genetic building block series-grey segment, 10.75"h x 11"w x 10.5"d, 2012
Jiyong Lee’s segmentation series is inspired by his fascination with cell division and the journey of growth that starts from a single cell and goes through a million divisions to become a life. He works with glass that has transparency and translucency, two qualities that serve as perfect metaphors for what is known and unknown about life science. The segmented, geometrical forms of his work represent cells, ova, and seed—each symbolizing the building blocks of life as well as the starting point of life. The uniquely refined translucent glass surfaces suggest the mysterious qualities of cells and, on a larger scale, the cloudiness of our futures. Lee’s segmentation series is quiet, yet powerful. He transforms solid glass using cutting, lamination, carving, and surface refining processes to make art that is both beautiful and deeply invested with meaning.
genetic building block series-yellow & green X, 11"h x 11"w x 11"d, 2012
Jiyong Lee is a studio artist and educator who lives and works in Carbondale, Illinois. An associate professor of art at Southern Illinois University, Lee has headed the glass program there since 2005. Lee was born and raised in South Korea. He earned his MFA from the Rochester Institute of Technology in New York and taught there for several years. As a visiting artist, he also has taught at the Pilchuck Glass School, the Studio of the Corning Museum of Glass, the Pittsburgh Glass Center, the Domaine de Boisbuchet in France, Canberra Glassworks in Australia, Fire Station Artists’ Studios in Dublin, Ireland, and various other art institutes and universities nationally and internationally.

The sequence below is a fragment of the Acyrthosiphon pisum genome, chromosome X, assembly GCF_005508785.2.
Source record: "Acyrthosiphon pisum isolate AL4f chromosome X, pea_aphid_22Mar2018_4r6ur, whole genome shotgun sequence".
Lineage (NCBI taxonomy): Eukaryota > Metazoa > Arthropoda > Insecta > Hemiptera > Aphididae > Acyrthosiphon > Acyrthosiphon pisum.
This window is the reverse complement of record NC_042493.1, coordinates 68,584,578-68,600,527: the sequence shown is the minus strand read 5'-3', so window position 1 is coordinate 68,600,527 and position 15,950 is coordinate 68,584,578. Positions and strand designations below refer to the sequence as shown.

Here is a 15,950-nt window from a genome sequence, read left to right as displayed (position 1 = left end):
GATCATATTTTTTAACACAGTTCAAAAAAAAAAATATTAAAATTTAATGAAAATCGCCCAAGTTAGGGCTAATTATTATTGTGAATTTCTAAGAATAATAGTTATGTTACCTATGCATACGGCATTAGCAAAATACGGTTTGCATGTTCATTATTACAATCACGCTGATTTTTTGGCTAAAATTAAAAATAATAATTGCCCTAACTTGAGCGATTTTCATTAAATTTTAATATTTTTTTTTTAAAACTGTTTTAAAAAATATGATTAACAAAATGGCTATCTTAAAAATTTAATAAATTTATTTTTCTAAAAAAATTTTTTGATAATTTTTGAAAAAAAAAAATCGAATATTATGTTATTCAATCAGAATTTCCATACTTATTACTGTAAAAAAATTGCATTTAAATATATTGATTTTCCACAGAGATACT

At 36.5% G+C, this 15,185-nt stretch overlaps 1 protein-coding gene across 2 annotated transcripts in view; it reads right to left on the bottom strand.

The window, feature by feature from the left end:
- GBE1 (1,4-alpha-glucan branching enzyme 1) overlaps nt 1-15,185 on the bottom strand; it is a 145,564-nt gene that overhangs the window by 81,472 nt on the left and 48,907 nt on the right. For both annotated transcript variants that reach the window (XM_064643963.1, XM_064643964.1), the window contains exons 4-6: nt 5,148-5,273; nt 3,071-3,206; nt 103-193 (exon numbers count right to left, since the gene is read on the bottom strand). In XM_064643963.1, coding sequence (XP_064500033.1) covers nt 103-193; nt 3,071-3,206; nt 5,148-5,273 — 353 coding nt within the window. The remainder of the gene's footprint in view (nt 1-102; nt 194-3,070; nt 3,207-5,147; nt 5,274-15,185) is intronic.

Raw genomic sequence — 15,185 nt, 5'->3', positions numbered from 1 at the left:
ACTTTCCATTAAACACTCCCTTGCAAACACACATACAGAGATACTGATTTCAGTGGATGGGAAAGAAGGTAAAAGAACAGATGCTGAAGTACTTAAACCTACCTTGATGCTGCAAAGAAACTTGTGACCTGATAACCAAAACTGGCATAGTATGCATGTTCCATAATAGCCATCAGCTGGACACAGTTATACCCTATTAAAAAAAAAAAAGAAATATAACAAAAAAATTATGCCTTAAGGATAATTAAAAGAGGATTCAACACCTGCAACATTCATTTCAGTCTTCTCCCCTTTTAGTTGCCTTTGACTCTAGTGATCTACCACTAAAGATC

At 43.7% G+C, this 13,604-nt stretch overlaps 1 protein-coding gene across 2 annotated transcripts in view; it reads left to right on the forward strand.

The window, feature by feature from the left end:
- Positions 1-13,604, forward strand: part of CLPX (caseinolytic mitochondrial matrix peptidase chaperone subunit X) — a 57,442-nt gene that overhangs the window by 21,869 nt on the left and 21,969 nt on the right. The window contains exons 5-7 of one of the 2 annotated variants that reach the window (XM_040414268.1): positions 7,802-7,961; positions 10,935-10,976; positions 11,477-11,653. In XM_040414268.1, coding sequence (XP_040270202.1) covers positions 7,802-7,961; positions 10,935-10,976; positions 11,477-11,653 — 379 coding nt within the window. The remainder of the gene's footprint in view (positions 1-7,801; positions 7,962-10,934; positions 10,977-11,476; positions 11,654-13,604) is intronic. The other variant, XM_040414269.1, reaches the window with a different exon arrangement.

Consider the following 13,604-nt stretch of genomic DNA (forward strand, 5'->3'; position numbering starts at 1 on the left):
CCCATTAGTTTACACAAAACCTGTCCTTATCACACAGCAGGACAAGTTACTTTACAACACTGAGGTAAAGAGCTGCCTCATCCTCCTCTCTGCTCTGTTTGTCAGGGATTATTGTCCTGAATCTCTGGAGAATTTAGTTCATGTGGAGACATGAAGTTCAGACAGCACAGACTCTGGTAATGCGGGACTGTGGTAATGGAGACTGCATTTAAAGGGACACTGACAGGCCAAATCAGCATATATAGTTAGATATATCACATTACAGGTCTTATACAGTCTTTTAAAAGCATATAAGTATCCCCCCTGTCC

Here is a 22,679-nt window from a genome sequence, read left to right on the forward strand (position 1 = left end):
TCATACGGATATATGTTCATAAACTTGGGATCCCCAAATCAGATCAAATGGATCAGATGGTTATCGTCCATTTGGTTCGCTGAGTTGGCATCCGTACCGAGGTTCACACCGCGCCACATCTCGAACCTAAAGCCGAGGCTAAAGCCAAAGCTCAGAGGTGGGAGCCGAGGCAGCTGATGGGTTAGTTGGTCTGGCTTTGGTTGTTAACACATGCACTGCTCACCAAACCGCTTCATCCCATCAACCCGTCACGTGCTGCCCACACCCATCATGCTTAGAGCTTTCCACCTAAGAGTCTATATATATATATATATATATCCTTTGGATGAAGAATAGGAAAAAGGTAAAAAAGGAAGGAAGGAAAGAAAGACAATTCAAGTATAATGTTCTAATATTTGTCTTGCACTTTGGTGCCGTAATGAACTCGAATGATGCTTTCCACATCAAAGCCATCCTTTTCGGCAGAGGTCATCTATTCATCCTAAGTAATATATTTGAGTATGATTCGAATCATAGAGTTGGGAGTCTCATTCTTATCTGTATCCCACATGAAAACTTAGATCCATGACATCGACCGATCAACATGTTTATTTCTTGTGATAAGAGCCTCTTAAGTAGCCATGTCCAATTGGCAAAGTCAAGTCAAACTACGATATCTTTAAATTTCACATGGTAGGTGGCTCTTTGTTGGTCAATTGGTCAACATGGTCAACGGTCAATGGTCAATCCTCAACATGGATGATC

genetic building block series- yellow & green segment, 10.5"h x 10.5"w x 7.5"d, 2012
Lee has served as a member of the board of directors for the Glass Art Society since 2009. He has won a number of honors, including the Emerging Artist Award from the Glass Art Society, the Saxe Award from the Pilchuck Glass School, and several scholarships from the Studio of the Corning Museum of Glass. His work was featured in New Glass Review 24 and 32 and has been exhibited and collected nationally and internationally. Recent highlights include an acquisition by the Corning Museum and a solo exhibit at the Duane Reed Gallery in St. Louis.